Wednesday, September 4, 2002
Moscow Russia told 'N Sync singer and aspiring cosmonaut Lance Bass "Bye Bye Bye" Tuesday after he again failed to pay the $20 million fee for his planned ride into space.
The Russian space agency Rosaviakosmos ordered the 23-year-old pop star to leave Russia's Star City cosmonaut training ground, where he had been since July, after missing several deadlines to pay for his October ride to the International Space Station.
"It's over," said Rosaviakosmos spokesman Sergei Gorbunov.
Russian space officials negotiated with Bass "in good faith," but "his sponsors didn't fulfill the conditions of the contract and we never received the money," Gorbunov said, adding that the trip was now an "impossibility."
Bass will be replaced on the ride by a container packed with space-station supplies weighing about the same as him.
However, Bass' publicist in New York disputed the Russian announcement, saying, "The trip is not over."
"We are still in negotiations," Jill Fritzo said. "We feel very confident that there will be a resolution soon and the trip will go on as planned."
The Los Angeles television producer behind the bid dismissed the Russian announcement as a negotiating ploy.
"The truth is that we simply need to finalize the delivery of the funds so that everyone is comfortable and he'll be back in the saddle again," said David Krieff, who plans a series about Bass' trip and is gathering sponsors.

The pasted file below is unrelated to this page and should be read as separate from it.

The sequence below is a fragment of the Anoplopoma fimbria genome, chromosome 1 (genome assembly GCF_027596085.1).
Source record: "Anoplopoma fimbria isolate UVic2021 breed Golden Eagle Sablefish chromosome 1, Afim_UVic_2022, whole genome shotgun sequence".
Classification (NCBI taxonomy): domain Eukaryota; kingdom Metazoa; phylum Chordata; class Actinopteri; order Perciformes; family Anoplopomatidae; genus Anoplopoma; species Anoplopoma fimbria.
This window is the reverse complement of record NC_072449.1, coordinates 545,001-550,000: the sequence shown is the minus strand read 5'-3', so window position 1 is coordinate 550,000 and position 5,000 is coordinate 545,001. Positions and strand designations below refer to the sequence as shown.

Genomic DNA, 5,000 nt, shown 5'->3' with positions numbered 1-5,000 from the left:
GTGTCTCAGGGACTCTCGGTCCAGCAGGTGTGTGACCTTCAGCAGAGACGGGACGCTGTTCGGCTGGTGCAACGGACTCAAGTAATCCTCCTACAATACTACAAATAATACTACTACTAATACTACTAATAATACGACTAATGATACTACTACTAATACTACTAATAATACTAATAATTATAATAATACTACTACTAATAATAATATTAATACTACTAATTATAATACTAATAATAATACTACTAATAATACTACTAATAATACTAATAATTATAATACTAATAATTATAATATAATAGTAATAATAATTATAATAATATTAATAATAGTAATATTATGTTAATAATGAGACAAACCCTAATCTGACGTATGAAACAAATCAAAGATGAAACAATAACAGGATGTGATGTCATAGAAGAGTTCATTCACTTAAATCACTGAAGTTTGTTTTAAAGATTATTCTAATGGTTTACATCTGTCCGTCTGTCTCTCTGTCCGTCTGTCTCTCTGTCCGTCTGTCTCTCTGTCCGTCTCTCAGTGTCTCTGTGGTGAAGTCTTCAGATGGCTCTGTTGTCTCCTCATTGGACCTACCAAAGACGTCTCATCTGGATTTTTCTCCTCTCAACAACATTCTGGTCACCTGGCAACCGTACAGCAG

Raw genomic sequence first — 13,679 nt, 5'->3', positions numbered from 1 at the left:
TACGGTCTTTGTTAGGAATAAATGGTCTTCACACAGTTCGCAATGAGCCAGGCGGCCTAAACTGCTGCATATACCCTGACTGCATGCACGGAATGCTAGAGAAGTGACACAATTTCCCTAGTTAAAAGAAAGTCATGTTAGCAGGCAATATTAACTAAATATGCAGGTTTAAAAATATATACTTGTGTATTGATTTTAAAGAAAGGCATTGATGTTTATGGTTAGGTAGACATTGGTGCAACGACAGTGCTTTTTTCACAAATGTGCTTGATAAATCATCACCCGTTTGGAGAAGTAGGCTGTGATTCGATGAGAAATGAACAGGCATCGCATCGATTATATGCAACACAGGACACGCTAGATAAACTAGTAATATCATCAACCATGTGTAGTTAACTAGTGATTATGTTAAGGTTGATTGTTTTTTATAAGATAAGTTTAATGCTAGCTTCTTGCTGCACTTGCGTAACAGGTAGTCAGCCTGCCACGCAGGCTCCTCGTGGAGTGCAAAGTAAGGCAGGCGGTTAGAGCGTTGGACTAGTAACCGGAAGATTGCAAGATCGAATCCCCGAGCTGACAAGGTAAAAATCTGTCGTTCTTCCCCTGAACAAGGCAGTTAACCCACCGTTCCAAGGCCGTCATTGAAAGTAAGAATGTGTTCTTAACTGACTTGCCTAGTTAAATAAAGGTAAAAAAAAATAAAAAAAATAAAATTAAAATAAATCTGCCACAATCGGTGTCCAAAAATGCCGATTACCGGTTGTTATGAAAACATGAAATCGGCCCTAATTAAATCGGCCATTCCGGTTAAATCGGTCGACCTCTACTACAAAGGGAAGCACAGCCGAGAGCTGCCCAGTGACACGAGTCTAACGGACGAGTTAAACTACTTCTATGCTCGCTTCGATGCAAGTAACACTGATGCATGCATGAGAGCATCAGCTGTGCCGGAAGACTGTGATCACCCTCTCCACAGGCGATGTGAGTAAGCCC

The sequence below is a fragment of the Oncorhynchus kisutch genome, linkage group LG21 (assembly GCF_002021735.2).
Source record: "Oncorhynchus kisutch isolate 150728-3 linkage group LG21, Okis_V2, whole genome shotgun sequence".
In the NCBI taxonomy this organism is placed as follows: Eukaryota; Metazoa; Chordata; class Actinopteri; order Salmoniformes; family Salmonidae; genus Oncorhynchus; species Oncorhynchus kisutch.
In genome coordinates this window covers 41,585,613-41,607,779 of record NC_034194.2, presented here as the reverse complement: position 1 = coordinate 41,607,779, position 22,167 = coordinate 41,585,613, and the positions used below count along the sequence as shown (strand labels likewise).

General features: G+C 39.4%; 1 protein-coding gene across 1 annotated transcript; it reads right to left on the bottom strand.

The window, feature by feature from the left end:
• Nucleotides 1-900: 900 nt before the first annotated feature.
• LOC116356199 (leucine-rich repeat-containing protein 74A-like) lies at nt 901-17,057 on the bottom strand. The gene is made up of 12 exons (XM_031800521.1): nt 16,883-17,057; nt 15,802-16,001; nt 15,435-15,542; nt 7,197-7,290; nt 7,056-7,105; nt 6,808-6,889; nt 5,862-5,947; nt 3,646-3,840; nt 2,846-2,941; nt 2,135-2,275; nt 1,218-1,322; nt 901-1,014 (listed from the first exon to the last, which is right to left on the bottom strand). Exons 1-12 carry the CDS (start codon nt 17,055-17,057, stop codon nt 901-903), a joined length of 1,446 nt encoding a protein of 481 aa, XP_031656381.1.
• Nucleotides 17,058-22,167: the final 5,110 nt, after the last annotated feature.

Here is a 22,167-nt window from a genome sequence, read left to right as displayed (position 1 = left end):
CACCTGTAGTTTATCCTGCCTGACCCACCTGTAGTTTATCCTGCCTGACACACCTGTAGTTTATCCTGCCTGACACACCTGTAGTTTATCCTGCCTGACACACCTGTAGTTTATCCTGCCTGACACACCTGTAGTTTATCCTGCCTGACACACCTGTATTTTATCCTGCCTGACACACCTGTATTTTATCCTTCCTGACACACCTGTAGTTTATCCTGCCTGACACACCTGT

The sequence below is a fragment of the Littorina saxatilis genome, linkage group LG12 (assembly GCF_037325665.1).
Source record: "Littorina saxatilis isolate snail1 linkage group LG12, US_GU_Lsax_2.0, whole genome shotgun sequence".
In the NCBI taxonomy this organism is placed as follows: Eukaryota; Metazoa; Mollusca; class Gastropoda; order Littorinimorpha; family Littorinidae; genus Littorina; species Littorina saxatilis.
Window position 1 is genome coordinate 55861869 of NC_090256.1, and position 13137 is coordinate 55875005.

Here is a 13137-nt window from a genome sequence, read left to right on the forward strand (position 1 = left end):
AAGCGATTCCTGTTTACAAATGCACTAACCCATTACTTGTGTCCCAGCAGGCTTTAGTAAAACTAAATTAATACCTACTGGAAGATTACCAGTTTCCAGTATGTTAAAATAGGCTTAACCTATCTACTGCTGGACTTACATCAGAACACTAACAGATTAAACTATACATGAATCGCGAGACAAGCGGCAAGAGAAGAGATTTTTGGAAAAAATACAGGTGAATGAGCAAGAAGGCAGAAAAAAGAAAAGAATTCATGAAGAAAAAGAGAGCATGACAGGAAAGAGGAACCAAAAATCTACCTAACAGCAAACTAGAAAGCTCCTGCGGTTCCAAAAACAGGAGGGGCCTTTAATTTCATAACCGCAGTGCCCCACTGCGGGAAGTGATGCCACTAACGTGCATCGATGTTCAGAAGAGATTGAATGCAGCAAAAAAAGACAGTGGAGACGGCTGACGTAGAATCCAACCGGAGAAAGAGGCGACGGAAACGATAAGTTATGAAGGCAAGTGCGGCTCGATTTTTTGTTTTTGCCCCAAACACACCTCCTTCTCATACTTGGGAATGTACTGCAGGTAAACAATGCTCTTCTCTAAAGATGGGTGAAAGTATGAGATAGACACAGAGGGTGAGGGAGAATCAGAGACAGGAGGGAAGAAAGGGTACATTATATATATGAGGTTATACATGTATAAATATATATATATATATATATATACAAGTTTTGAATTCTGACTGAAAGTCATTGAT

Krieff expected Bass to be back on the crew list by week's end.
The Russians agreed to several deadline extensions because Bass' name had been forwarded to their space-station partners, who endorsed the singer last week, Gorbunov said. Also, a short amount of time remained for training, making it impossible to begin work with another candidate, he said.
Bass' supporters blame paperwork problems for the payment delay and insisted he still hopes to make the trip.
Bass, who attended a U.S. space camp in Florida 10 years ago, would have been the youngest person ever in space if he went on his trip.
Bass returned on Sunday to Russia's Star City after spending a week at NASA's Johnson Space Center in Houston with the other two crew members for the Oct. 28 flight aboard a Russian Soyuz rocket ï¿½ Russian cosmonaut Sergei Zaletin and Belgian astronaut Frank de Winne.
During his training in Star City, Bass participated in a zero-gravity flight, practiced basic safety and learned some Russian. He kept his composure throughout the zero-gravity flight, unlike many experienced astronauts, space officials said.
James Oberg, a Houston-based space industry expert, said Bass emerged as "a viable candidate for some future mission."
"He impressed everyone with his sincerity and his intelligence," said Oberg, a paid consultant on a separate bid to film a television production from space.